Tudor: Heels now fill spoiler role in ACC

With little to lose, UNC obviously wants to rain frustration on foes

September 8, 2012 


UNC's Erik Highsmith (88) returns an Elon punt 33 yards in the third quarter on Saturday September 1, 2012 at Kenan Stadium in Chapel Hill, N.C.

ROBERT WILLETT — rwillett@newsobserver.com

Since almost everything about North Carolina’s football program is a first-time experience for Larry Fedora, the unusual environment surrounding the Tar Heels’ game Saturday at Wake Forest probably is of little significance to the new coach.

But with North Carolina on probation and ineligible for any sort of genuine championship and postseason participation, there will be a case of recurring role reversal in several regional games this season.

This season, the Tar Heels will be viewed by ACC opponents as a spoiler rather than filling their normal role as a rival worthy of a red circle on the schedule.

It’s not that the Deacons don’t want a win in the series as much as ever, of course. That part doesn’t change.

But whether Fedora and his players admit it, they have nothing to lose this season. A big slice of North Carolina’s incentive is raining some of their frustration on ACC and regional opponents, and understandably so.

In contrast, those ACC foes hardly want to look back on a loss to UNC as the game that knocked them out of a bowl bid or a chance to get to Charlotte for the conference championship.

Among the in-state rivals, the odds of winning a divisional ACC title are remote. In the Atlantic Division, both the Deacons and N.C. State are long shots to get past Clemson and Florida State in the jockeying for a trip to Charlotte.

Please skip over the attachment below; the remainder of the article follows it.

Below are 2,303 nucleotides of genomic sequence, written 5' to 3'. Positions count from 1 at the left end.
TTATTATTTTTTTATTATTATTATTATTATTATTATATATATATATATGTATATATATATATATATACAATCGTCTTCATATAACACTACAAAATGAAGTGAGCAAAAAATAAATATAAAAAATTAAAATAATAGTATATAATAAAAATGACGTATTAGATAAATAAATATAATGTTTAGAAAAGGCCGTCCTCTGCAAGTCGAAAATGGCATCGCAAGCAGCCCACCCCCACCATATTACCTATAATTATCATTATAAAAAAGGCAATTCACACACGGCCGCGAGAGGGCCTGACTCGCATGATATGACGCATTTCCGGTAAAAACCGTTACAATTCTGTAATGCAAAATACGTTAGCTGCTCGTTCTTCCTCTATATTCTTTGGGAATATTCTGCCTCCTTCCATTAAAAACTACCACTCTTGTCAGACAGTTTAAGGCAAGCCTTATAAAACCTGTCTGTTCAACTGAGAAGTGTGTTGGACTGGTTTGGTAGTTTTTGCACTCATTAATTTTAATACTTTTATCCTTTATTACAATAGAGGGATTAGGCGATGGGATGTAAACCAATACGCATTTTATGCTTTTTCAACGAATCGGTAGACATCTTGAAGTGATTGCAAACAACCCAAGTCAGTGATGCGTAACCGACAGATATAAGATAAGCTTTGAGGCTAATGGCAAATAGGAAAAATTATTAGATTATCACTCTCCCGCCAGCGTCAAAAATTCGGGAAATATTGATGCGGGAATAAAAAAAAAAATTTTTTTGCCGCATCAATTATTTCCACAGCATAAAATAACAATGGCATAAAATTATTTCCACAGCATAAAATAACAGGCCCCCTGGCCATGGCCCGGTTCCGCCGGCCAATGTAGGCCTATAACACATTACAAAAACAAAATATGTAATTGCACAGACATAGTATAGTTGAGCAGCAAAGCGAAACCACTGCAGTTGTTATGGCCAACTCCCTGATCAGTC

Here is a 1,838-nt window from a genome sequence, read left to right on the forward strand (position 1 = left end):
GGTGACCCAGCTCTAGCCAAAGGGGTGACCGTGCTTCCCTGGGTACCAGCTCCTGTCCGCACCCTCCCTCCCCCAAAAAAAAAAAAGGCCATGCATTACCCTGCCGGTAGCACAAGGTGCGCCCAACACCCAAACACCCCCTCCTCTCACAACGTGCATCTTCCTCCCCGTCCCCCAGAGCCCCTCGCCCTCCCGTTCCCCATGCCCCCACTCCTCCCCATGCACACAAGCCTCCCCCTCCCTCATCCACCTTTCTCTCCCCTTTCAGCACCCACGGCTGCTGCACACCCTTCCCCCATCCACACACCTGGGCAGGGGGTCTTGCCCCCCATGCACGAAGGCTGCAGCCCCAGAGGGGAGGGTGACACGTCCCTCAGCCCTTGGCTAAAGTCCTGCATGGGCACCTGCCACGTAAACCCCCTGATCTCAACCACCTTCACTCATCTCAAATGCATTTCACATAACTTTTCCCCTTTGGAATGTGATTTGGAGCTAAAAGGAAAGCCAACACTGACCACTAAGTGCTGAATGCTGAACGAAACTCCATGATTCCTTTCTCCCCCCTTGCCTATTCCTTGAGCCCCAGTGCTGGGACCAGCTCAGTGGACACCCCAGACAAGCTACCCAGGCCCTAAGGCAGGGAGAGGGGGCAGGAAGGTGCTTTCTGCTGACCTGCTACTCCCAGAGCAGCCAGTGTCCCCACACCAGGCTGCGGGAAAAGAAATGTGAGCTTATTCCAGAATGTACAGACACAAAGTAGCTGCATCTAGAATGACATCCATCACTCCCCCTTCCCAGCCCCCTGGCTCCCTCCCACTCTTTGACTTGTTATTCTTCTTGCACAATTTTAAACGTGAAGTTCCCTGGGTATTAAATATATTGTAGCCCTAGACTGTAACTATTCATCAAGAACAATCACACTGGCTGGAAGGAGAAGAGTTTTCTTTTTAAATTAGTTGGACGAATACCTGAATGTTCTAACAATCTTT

Duke, though apparently improved, is still the likely last-place finisher in the Coastal.

But in all three cases – plus a North Carolina game against ECU on Sept. 22 in Chapel Hill – it’s distinctly possible that a loss to the Heels could turn out to be a deal buster when bowl bids are extended.

It’s not surprising that Virginia Tech quarterback Logan Thomas, in preseason, cited the Tar Heels as “maybe the most dangerous team out there.”

“They’re probably going to want to take it all out on every team they play, and they’re hard to deal with as it is,” he said.

If logic holds, the Deacons (1-0 after a win over Liberty) will be favored in only a few more games – Army, Duke, at Maryland, Boston College and perhaps in the final regular-season game in Winston-Salem against Vanderbilt.

The implications are apparent. A loss Saturday and the Deacons could end up 5-7 and no more going to a bowl game than the Tar Heels.

Tudor: 919-829-8946

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